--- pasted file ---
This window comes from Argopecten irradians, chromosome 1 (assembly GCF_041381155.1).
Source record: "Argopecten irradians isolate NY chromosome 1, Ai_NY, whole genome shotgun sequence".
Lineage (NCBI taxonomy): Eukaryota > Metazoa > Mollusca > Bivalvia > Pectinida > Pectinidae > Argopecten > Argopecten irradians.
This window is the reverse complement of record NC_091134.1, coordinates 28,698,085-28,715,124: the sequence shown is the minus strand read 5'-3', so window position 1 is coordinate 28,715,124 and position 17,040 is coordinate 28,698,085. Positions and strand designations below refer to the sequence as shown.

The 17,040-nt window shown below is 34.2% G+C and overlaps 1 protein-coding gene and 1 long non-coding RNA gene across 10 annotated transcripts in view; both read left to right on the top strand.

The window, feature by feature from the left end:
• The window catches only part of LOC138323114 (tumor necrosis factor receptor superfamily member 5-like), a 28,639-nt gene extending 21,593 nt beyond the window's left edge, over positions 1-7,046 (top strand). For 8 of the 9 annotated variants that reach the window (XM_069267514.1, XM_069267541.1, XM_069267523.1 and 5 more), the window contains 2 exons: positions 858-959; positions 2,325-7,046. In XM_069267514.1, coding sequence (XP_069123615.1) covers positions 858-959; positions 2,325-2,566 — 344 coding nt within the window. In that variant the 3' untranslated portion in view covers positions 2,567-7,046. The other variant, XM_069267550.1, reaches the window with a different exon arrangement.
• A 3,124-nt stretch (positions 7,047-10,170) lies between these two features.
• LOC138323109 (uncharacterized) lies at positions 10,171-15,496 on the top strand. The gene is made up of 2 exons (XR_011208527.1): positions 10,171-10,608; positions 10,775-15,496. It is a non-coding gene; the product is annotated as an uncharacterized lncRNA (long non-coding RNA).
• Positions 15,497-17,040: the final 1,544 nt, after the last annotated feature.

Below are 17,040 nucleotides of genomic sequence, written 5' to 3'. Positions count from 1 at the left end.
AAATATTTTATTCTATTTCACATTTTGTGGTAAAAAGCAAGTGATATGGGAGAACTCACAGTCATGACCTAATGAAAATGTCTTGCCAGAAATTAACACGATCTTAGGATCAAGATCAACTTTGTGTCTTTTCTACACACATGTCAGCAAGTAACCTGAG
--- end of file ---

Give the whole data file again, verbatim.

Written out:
This window comes from Argopecten irradians, chromosome 1 (assembly GCF_041381155.1).
Source record: "Argopecten irradians isolate NY chromosome 1, Ai_NY, whole genome shotgun sequence".
Lineage (NCBI taxonomy): Eukaryota > Metazoa > Mollusca > Bivalvia > Pectinida > Pectinidae > Argopecten > Argopecten irradians.
This window is the reverse complement of record NC_091134.1, coordinates 28,698,085-28,715,124: the sequence shown is the minus strand read 5'-3', so window position 1 is coordinate 28,715,124 and position 17,040 is coordinate 28,698,085. Positions and strand designations below refer to the sequence as shown.

The 17,040-nt window shown below is 34.2% G+C and overlaps 1 protein-coding gene and 1 long non-coding RNA gene across 10 annotated transcripts in view; both read left to right on the top strand.

The window, feature by feature from the left end:
• The window catches only part of LOC138323114 (tumor necrosis factor receptor superfamily member 5-like), a 28,639-nt gene extending 21,593 nt beyond the window's left edge, over positions 1-7,046 (top strand). For 8 of the 9 annotated variants that reach the window (XM_069267514.1, XM_069267541.1, XM_069267523.1 and 5 more), the window contains 2 exons: positions 858-959; positions 2,325-7,046. In XM_069267514.1, coding sequence (XP_069123615.1) covers positions 858-959; positions 2,325-2,566 — 344 coding nt within the window. In that variant the 3' untranslated portion in view covers positions 2,567-7,046. The other variant, XM_069267550.1, reaches the window with a different exon arrangement.
• A 3,124-nt stretch (positions 7,047-10,170) lies between these two features.
• LOC138323109 (uncharacterized) lies at positions 10,171-15,496 on the top strand. The gene is made up of 2 exons (XR_011208527.1): positions 10,171-10,608; positions 10,775-15,496. It is a non-coding gene; the product is annotated as an uncharacterized lncRNA (long non-coding RNA).
• Positions 15,497-17,040: the final 1,544 nt, after the last annotated feature.

Below are 17,040 nucleotides of genomic sequence, written 5' to 3'. Positions count from 1 at the left end.
AAATATTTTATTCTATTTCACATTTTGTGGTAAAAAGCAAGTGATATGGGAGAACTCACAGTCATGACCTAATGAAAATGTCTTGCCAGAAATTAACACGATCTTAGGATCAAGATCAACTTTGTGTCTTTTCTACACACATGTCAGCAAGTAACCTGAG